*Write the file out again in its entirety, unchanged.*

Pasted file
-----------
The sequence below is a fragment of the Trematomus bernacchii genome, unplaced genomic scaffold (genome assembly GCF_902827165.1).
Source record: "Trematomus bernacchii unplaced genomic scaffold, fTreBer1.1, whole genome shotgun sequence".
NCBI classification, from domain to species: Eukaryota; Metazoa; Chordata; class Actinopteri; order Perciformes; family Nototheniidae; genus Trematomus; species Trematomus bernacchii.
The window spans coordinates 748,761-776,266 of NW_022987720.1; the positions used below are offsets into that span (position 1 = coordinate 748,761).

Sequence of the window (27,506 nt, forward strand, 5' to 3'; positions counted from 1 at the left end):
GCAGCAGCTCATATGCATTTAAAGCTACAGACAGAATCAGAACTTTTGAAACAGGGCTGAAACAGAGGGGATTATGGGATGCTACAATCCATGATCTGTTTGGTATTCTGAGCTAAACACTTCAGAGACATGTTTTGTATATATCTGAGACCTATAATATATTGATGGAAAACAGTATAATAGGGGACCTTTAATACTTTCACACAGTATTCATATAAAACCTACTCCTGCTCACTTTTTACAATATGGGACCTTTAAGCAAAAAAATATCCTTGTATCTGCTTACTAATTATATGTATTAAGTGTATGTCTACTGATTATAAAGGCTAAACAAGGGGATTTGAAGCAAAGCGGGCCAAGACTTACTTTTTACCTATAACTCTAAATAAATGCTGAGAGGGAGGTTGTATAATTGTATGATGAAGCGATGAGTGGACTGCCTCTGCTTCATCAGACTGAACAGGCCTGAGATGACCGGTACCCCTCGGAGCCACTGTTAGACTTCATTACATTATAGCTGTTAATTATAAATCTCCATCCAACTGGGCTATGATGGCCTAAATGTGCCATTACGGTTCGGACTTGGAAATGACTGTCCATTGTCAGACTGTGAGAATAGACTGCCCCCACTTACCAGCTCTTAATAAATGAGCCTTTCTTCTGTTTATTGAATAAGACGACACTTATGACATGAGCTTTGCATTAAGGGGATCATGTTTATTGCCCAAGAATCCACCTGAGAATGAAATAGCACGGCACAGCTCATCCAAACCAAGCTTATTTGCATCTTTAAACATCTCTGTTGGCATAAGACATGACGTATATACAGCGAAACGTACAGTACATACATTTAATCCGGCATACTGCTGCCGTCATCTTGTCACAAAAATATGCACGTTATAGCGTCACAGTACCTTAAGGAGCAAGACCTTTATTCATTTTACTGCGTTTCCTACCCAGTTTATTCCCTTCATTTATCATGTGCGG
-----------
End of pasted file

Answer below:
The sequence below is a fragment of the Trematomus bernacchii genome, unplaced genomic scaffold (genome assembly GCF_902827165.1).
Source record: "Trematomus bernacchii unplaced genomic scaffold, fTreBer1.1, whole genome shotgun sequence".
NCBI classification, from domain to species: Eukaryota; Metazoa; Chordata; class Actinopteri; order Perciformes; family Nototheniidae; genus Trematomus; species Trematomus bernacchii.
The window spans coordinates 748,761-776,266 of NW_022987720.1; the positions used below are offsets into that span (position 1 = coordinate 748,761).

Sequence of the window (27,506 nt, forward strand, 5' to 3'; positions counted from 1 at the left end):
GCAGCAGCTCATATGCATTTAAAGCTACAGACAGAATCAGAACTTTTGAAACAGGGCTGAAACAGAGGGGATTATGGGATGCTACAATCCATGATCTGTTTGGTATTCTGAGCTAAACACTTCAGAGACATGTTTTGTATATATCTGAGACCTATAATATATTGATGGAAAACAGTATAATAGGGGACCTTTAATACTTTCACACAGTATTCATATAAAACCTACTCCTGCTCACTTTTTACAATATGGGACCTTTAAGCAAAAAAATATCCTTGTATCTGCTTACTAATTATATGTATTAAGTGTATGTCTACTGATTATAAAGGCTAAACAAGGGGATTTGAAGCAAAGCGGGCCAAGACTTACTTTTTACCTATAACTCTAAATAAATGCTGAGAGGGAGGTTGTATAATTGTATGATGAAGCGATGAGTGGACTGCCTCTGCTTCATCAGACTGAACAGGCCTGAGATGACCGGTACCCCTCGGAGCCACTGTTAGACTTCATTACATTATAGCTGTTAATTATAAATCTCCATCCAACTGGGCTATGATGGCCTAAATGTGCCATTACGGTTCGGACTTGGAAATGACTGTCCATTGTCAGACTGTGAGAATAGACTGCCCCCACTTACCAGCTCTTAATAAATGAGCCTTTCTTCTGTTTATTGAATAAGACGACACTTATGACATGAGCTTTGCATTAAGGGGATCATGTTTATTGCCCAAGAATCCACCTGAGAATGAAATAGCACGGCACAGCTCATCCAAACCAAGCTTATTTGCATCTTTAAACATCTCTGTTGGCATAAGACATGACGTATATACAGCGAAACGTACAGTACATACATTTAATCCGGCATACTGCTGCCGTCATCTTGTCACAAAAATATGCACGTTATAGCGTCACAGTACCTTAAGGAGCAAGACCTTTATTCATTTTACTGCGTTTCCTACCCAGTTTATTCCCTTCATTTATCATGTGCGG